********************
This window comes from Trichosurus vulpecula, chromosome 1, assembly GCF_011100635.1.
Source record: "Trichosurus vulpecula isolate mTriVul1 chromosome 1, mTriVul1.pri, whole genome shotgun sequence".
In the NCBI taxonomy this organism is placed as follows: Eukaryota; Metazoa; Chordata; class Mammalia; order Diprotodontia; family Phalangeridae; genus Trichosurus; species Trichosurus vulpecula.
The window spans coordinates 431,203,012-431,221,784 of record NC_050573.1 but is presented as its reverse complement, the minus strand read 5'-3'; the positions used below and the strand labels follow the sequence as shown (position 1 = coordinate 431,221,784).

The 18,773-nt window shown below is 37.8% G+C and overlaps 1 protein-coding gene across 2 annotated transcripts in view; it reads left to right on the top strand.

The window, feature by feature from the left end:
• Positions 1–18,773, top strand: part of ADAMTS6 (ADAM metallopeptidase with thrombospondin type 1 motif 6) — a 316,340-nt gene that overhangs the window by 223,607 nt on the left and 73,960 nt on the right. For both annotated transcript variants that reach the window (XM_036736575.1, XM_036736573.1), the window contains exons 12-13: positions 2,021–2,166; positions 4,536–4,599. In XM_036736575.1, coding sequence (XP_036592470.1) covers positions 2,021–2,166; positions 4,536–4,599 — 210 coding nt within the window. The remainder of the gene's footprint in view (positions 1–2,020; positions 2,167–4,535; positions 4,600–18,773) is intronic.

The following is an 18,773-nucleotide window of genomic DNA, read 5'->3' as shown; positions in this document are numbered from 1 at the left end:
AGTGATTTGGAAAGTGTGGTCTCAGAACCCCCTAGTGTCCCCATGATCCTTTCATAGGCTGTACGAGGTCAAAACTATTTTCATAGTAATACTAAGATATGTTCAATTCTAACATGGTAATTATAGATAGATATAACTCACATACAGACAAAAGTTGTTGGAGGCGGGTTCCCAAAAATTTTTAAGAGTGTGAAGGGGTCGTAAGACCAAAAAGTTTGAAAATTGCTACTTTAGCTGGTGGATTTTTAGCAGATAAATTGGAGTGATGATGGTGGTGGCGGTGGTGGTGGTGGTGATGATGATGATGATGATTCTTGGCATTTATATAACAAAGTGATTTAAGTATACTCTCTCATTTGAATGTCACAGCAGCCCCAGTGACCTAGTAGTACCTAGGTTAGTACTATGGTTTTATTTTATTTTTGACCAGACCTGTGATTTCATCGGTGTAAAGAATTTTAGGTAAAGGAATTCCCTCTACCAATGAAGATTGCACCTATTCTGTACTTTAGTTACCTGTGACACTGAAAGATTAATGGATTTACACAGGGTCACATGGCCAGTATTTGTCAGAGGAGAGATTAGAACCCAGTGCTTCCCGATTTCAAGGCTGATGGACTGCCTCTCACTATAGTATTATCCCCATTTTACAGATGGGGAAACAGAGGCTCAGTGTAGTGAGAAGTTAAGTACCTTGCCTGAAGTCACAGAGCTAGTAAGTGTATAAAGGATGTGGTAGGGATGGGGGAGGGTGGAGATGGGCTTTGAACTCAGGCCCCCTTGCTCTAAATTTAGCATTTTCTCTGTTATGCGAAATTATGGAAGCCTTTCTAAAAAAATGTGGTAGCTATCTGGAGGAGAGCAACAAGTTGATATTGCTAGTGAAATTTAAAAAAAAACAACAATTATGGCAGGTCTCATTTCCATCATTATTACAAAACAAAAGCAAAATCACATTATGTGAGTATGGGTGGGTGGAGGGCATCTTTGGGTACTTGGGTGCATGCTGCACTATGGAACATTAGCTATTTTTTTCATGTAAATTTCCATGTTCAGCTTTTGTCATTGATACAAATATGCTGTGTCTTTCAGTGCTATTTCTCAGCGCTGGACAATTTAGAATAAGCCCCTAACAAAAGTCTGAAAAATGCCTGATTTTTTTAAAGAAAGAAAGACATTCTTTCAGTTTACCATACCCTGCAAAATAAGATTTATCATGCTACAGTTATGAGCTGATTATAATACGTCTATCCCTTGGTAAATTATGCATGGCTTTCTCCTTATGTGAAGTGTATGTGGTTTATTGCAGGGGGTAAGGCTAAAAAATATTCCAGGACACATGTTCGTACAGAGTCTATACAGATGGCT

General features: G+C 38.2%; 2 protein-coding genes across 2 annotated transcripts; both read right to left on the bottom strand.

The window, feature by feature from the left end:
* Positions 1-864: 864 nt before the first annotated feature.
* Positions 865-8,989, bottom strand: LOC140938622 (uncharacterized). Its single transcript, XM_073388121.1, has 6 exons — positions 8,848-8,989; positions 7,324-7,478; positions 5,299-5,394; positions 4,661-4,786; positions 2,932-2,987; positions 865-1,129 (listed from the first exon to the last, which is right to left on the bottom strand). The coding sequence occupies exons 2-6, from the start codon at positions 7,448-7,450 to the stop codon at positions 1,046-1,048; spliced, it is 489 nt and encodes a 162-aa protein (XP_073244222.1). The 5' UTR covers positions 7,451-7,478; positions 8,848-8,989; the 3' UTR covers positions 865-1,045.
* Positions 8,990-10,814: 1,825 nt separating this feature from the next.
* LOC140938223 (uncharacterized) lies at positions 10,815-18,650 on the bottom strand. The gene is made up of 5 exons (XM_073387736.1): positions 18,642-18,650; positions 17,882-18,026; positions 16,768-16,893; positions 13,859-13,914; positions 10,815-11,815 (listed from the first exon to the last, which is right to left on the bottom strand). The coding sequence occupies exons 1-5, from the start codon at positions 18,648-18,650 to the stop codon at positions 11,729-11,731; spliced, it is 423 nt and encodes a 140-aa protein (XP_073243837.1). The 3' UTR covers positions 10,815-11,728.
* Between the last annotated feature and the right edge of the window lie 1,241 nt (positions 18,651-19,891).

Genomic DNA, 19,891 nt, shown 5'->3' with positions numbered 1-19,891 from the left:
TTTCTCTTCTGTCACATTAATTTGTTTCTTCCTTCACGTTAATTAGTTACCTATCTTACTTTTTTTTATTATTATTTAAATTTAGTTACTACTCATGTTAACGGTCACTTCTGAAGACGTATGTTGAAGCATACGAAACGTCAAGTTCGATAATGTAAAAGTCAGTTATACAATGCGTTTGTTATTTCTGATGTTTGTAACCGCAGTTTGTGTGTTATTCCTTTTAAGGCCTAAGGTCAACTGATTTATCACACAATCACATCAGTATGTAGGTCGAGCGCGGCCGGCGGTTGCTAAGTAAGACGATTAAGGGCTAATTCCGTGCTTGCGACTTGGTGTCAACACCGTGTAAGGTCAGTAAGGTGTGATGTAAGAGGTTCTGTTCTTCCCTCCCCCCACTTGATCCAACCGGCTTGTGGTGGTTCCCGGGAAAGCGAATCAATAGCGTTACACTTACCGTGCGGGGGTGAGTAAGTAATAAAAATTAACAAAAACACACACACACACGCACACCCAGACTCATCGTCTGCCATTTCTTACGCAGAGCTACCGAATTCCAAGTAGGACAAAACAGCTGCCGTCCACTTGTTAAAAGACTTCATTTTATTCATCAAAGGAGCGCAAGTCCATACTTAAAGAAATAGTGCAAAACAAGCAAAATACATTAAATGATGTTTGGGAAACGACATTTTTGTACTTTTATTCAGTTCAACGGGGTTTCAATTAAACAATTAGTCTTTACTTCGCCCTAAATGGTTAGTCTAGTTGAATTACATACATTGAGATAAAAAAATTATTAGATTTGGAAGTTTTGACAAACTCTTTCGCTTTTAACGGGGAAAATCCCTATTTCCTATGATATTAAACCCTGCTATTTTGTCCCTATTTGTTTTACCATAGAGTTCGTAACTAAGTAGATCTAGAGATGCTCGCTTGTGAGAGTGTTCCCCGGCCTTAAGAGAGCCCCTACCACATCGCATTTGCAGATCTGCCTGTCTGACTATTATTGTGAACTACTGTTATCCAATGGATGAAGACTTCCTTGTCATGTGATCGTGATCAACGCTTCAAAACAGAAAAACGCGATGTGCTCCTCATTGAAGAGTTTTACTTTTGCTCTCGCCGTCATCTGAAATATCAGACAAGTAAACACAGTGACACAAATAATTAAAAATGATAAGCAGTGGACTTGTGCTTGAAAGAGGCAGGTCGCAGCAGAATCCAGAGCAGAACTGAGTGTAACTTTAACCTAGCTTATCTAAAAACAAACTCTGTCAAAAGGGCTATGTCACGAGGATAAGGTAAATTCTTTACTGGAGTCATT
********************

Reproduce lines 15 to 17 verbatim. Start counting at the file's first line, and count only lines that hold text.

* LOC140938223 (uncharacterized) lies at positions 10,815-18,650 on the bottom strand. The gene is made up of 5 exons (XM_073387736.1): positions 18,642-18,650; positions 17,882-18,026; positions 16,768-16,893; positions 13,859-13,914; positions 10,815-11,815 (listed from the first exon to the last, which is right to left on the bottom strand). The coding sequence occupies exons 1-5, from the start codon at positions 18,648-18,650 to the stop codon at positions 11,729-11,731; spliced, it is 423 nt and encodes a 140-aa protein (XP_073243837.1). The 3' UTR covers positions 10,815-11,728.
* Between the last annotated feature and the right edge of the window lie 1,241 nt (positions 18,651-19,891).

Genomic DNA, 19,891 nt, shown 5'->3' with positions numbered 1-19,891 from the left: